Alexa, am I losing my voice?

Cathal McGloin, CEO of ServisBOT, offers his views on the recently announced partnership between NHSx and Amazon Alexa.

Opinion is divided on the NHSx partnership with Amazon, which will allow people to use Alexa to get NHS responses to common medical queries.

While the Alexa announcement has gained a lot of media attention, in fact, voice is not a new phenomenon in this sector. Telemedicine has been around for many years, enabling clinicians to provide remote care to patients and the NHSx Alexa partnership is not designed to replace that.

Cost saving exercise

In a healthcare context, using voice assistants such as Alexa to schedule GP appointments, get prescription reminders, and access basic FAQ information can be used to augment telemedicine, to support patient-centred care and help improve patient outcomes while reducing healthcare spending.

Take the example of using voice assistants to remind patients of their doctor or clinic appointments. Missed appointments cost NHS England an estimated £216 million, with patients failing to show up for one in every twenty appointments. If voice assistants can interact with a patient prior to their visit to confirm their attendance; cancel; or reschedule, this represents a huge opportunity to reduce waste.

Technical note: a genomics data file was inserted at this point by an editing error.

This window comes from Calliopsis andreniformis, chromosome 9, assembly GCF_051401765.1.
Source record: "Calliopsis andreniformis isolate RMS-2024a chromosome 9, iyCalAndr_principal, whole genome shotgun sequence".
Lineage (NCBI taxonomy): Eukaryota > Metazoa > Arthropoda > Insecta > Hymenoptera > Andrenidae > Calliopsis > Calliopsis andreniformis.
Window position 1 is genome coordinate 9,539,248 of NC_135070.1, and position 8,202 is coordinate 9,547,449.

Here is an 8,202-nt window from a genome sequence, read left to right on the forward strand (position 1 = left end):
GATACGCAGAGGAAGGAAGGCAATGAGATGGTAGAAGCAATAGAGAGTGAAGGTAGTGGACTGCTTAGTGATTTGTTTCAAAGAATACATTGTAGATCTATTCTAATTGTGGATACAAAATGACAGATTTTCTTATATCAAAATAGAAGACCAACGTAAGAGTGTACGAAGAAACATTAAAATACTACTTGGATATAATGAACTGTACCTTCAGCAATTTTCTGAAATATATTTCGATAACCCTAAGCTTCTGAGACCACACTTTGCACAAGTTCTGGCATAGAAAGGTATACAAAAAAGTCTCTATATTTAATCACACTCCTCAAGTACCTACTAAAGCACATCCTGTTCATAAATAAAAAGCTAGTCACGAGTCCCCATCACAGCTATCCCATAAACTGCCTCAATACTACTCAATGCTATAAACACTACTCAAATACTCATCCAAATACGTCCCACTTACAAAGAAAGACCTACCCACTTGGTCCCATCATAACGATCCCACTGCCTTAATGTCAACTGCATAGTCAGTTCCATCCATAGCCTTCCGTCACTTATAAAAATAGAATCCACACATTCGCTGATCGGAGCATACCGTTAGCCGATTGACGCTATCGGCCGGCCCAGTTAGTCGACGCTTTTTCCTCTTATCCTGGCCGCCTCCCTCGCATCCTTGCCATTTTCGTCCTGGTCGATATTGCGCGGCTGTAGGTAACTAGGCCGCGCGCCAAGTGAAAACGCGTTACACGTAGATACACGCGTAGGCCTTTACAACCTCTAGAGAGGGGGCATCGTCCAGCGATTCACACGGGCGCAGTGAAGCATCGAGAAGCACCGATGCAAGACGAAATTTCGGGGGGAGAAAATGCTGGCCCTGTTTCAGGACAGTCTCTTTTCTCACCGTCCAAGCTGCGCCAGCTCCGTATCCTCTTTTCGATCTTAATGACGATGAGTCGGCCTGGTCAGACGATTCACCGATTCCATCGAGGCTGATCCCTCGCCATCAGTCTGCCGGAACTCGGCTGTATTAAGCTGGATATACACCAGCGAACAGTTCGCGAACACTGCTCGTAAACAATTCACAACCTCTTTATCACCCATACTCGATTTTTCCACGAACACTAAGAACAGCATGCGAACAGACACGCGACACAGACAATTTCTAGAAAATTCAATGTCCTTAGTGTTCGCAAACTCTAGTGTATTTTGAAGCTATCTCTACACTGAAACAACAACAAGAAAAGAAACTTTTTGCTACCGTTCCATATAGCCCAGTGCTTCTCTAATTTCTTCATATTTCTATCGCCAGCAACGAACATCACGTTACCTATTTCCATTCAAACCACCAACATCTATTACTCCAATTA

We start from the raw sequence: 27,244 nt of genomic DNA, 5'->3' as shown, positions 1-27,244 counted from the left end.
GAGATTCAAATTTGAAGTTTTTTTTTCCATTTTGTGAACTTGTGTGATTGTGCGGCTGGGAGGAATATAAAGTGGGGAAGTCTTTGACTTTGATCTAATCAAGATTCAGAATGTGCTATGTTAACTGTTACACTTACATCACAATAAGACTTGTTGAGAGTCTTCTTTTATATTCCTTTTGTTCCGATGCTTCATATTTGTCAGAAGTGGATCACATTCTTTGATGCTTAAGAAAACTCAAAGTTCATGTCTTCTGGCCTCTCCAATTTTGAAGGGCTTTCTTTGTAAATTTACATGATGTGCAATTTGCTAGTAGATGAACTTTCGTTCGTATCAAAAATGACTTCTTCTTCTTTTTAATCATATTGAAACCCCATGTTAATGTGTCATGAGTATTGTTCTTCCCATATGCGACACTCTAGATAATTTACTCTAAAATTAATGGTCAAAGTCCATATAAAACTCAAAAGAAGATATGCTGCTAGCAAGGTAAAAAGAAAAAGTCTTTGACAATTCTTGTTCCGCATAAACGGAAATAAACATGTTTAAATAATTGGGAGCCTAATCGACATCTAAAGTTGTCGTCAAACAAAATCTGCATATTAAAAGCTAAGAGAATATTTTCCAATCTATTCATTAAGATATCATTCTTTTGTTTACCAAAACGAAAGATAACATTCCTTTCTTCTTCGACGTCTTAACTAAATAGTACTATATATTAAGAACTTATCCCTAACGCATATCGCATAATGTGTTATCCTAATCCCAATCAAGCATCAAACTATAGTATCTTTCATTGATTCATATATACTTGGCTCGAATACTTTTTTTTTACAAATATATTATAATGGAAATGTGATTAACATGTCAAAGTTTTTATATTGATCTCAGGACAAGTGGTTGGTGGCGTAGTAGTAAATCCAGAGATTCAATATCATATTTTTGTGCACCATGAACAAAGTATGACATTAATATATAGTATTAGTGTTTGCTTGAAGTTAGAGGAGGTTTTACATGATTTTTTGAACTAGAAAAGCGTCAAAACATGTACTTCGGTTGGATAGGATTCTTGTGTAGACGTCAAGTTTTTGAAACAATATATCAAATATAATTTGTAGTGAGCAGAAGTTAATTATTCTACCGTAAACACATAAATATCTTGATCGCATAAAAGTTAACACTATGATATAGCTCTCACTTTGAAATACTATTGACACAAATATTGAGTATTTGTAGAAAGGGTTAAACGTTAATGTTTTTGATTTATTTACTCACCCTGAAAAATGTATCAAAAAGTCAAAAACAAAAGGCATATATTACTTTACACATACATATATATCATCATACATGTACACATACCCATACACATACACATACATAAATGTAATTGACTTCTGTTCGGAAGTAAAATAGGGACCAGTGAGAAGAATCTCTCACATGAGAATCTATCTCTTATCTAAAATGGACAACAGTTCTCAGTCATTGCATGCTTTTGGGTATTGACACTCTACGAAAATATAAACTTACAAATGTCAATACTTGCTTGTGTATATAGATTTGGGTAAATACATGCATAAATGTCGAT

Where people currently log into provider portals, or use mobile apps to schedule appointments and set reminders for taking medication; or where they currently receive email or text reminders for appointments, voice assistants provide patients and clinicians with a more convenient option to do the same things. Rather than typing or reading, these tasks can be done hands free using natural language.

Combatting misinformation

While the NHSx partnership with Amazon Alexa has ruffled some feathers, consumers already use the web to search for information about certain medications or illness symptoms. Some industry commentators point out that through this partnership, people will be provided with a direct channel to find genuine NHS responses to their medical queries, rather than being directed to less reliable sources of information through an online search provider.

Improving access